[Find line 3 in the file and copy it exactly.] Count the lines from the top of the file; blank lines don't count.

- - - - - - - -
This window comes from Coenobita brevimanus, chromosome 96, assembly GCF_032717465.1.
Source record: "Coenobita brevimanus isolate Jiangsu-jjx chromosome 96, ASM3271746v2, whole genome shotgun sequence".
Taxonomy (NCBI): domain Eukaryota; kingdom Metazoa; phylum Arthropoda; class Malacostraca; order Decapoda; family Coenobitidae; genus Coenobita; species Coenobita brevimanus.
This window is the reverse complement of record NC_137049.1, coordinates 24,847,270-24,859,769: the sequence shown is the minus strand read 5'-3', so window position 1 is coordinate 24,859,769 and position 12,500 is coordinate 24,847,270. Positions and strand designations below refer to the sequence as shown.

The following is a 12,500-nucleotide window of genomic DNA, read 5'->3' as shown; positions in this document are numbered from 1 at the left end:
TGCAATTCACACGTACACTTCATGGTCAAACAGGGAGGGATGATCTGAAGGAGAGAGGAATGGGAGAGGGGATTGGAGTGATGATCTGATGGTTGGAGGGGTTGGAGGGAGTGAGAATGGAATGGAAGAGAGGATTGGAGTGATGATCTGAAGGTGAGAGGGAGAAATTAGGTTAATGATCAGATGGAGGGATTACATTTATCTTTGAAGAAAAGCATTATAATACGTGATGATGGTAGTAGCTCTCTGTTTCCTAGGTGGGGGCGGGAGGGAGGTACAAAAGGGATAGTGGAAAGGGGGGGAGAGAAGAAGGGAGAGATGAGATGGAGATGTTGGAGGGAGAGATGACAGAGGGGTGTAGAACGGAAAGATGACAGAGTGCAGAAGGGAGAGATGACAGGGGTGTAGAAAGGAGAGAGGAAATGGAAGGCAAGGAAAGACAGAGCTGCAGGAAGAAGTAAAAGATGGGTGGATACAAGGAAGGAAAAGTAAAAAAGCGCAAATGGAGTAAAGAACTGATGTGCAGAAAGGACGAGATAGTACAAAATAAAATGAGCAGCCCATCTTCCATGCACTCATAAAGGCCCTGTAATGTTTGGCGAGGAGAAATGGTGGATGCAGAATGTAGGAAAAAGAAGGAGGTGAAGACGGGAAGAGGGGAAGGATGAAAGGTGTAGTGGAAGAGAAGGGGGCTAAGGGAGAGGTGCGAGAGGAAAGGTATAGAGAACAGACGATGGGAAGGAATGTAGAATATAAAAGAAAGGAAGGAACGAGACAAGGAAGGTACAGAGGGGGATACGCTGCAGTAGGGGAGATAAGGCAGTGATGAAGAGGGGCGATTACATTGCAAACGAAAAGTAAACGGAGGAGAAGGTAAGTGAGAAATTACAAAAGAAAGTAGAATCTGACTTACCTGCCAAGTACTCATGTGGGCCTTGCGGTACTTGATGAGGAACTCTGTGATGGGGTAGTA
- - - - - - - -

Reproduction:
Taxonomy (NCBI): domain Eukaryota; kingdom Metazoa; phylum Arthropoda; class Malacostraca; order Decapoda; family Coenobitidae; genus Coenobita; species Coenobita brevimanus.